The subject of early dust jackets has been somewhat neglected in bookish circles. After all, how can plain (and often tattered) paper compete with a beautiful binding beneath? Yet early dust jackets have an important place in book history, one full of uncertainty and mystery. Initially, dust jackets were intended to be disposable and thus, most were discarded and destroyed. Few early examples now remain and no one knows with any certainty when dust jackets were first produced by publishers. Moreover, even in cases where early examples have survived, many later disappeared again and remain lost to this day. Below, we detail four of the earliest (and most remarkable) publisher's dust jackets.
While certainly not the earliest known publisher's dust jacket, it likely would be the most valuable... if anyone could locate it, that is. This 1870 first edition by Charles Dickens was published in cloth with a plain jacket--the front was blank except for title, author and imprint; the spine listed the title and publisher. Only one example with dust jacket has ever been seen--part of the library of famous collector, A. Edward Newton. Moreover, it was the only dust jacket ever discovered for a Charles Dickens first edition. After Newton's death in 1940, his collection of some 10,000 volumes was sold at auction. The Mystery of Edwin Drood was part of this sale and since 1941, its whereabouts and ownership have been unknown.
2. The Keepsake
A copy of the 1833 edition of this literary annual reigned as the earliest known dust jacket for some seventy five years. Author John Carter discovered the volume and chronicled his find in a 1934 article for Publisher's Weekly. According to an expert in the space, Mark Godburn, Carter brought the volume to a meeting of Oxford University bibliophiles in 1951 and while traveling the short distance between the Bodleian and his lodging, the dust jacket went missing. No one is sure how it happened, and the dust jacket has not been seen since. Fortunately, Carter had photographed the jacket before its disappearance. He later donated the jacketless book to the Bodleian.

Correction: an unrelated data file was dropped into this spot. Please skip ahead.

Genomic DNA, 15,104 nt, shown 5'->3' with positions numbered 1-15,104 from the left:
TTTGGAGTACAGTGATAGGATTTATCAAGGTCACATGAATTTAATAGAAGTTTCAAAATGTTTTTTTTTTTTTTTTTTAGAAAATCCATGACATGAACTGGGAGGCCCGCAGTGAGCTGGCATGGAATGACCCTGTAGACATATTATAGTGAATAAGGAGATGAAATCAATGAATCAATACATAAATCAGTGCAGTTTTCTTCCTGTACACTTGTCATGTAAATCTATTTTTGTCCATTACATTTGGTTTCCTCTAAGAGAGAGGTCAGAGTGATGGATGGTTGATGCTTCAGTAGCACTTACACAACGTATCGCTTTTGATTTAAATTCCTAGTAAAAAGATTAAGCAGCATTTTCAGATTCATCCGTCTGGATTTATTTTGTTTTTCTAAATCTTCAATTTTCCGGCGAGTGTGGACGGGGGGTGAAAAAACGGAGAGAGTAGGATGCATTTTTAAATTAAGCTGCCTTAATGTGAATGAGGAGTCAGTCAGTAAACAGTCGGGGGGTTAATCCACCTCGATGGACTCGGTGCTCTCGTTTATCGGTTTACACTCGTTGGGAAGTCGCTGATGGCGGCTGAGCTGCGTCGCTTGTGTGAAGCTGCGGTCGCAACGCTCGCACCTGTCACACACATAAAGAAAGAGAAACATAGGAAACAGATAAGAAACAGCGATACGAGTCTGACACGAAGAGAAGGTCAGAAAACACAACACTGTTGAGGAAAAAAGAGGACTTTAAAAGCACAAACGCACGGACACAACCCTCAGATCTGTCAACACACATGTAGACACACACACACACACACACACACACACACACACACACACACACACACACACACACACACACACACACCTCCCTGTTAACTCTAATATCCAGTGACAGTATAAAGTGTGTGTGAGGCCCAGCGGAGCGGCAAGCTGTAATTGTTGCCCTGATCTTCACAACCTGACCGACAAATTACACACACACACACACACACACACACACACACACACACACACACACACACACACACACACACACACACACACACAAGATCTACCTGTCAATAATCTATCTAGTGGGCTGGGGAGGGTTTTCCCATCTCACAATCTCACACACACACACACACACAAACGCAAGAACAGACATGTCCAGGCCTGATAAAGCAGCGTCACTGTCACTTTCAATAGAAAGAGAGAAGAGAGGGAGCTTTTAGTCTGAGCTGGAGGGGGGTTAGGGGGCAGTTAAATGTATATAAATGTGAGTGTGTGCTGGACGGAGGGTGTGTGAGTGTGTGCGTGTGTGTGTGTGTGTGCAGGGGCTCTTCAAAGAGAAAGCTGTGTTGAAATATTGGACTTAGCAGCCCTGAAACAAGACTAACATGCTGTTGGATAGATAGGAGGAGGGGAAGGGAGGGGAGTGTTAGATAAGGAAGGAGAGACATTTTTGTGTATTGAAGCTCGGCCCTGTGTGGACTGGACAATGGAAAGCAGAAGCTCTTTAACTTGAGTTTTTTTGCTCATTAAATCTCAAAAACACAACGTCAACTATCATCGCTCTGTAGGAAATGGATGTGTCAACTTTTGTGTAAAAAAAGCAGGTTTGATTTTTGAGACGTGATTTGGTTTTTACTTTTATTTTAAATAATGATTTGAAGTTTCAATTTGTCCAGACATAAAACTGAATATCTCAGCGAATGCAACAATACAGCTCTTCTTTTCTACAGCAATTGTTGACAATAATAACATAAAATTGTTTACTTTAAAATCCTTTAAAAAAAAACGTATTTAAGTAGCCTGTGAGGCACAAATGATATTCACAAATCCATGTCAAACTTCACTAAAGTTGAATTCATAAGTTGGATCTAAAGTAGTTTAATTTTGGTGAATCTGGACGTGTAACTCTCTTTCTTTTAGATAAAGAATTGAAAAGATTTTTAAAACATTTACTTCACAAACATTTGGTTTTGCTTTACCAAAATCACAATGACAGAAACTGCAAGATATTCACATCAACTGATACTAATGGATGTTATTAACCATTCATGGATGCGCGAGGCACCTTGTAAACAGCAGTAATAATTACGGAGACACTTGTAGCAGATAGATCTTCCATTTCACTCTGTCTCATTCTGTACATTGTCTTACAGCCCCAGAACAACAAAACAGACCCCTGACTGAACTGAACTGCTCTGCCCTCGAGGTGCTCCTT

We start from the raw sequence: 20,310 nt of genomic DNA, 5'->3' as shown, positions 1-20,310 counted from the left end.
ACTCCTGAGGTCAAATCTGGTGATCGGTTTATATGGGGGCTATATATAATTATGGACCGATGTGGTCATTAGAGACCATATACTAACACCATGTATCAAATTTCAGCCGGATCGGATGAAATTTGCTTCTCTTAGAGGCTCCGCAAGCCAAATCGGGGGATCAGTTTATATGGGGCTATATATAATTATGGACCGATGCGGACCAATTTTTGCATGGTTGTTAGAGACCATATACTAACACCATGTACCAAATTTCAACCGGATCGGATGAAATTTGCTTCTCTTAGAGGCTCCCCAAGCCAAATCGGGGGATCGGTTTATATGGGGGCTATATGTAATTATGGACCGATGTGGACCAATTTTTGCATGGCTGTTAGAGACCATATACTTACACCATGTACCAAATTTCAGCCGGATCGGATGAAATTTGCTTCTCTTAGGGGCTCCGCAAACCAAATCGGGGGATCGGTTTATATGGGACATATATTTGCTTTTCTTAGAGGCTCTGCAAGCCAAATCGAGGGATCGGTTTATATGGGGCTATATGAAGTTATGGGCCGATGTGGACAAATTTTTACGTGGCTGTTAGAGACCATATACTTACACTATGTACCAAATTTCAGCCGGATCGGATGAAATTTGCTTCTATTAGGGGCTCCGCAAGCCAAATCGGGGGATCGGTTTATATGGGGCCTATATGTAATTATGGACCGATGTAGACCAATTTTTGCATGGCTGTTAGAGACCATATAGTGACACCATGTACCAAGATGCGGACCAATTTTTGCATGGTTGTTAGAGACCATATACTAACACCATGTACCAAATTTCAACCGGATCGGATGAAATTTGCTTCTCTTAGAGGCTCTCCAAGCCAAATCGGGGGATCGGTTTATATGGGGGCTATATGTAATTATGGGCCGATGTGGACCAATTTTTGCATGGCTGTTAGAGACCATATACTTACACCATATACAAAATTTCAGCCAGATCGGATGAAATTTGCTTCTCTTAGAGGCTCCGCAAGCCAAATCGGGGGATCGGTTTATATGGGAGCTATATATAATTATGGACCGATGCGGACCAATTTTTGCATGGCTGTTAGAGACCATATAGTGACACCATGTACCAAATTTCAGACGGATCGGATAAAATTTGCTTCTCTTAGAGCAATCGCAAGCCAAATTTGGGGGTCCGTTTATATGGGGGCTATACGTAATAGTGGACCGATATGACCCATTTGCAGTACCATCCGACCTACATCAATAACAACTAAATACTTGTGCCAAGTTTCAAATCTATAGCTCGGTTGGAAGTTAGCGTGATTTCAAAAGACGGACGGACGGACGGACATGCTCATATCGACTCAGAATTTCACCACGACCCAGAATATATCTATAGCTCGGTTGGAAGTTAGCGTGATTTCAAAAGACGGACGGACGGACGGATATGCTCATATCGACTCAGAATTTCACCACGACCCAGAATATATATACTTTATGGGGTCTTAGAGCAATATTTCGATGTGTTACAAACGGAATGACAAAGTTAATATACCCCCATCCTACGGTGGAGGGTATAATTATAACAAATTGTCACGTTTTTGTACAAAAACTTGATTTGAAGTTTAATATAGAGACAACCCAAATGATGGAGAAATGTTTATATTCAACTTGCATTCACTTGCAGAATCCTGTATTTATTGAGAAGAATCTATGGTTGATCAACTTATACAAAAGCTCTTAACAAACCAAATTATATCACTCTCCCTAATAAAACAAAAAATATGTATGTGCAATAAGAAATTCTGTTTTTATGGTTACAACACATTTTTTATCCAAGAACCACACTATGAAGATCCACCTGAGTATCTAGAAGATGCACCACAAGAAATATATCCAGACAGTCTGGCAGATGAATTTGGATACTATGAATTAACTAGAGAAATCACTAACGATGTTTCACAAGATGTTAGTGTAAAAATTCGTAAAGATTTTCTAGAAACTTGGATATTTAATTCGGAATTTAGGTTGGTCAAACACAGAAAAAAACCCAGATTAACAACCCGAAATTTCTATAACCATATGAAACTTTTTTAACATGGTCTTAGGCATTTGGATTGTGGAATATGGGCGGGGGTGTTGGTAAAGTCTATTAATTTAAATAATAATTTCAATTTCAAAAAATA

In 2009, the Bodleian searched its holdings for the lost dust jacket of The Keepsake. While it failed to do so, what it discovered instead was even more remarkable: the dust jacket for the 1830 edition of Friendship's Offering (published in 1829). While the Bodleian had known about this jacket in the 1970s (when it was discovered, uncatalogued, among other pamphlets), its existence was not made public until 2009. The jacket was designed to enclose the annual completely, and still bears signs of red sealing wax. Although the book itself is missing, this wrapper is now acknowledged as the earliest example of a printed publisher's dust jacket.
4. Neues Taschenbuch Von Nürnberg
Published in 1819 by Riegel und Wiessner, this two volume set may be the earliest known publisher's dust jacket in existence. With original printed cardstock boards in the original colored plain-paper dust-jackets, Neues Taschenbuch Von Nürnberg is housed in the publisher's original cardboard slipcases with printed paper labels. These volumes provide a detailed description of Nürnberg; the plates, illustrations, and cover images depict many of Nürnberg's most famous attractions and personalities, including Albrecht Dürer and Peter Vischer. While it can be difficult to authenticate plain dust jackets, these are verified by the existence of an identical set which sold at auction with a matching description. Given that Neues Taschenbuch Von Nürnberg dates a full decade before Friendship's Offering, its significance to the history of early dust jackets is considerable.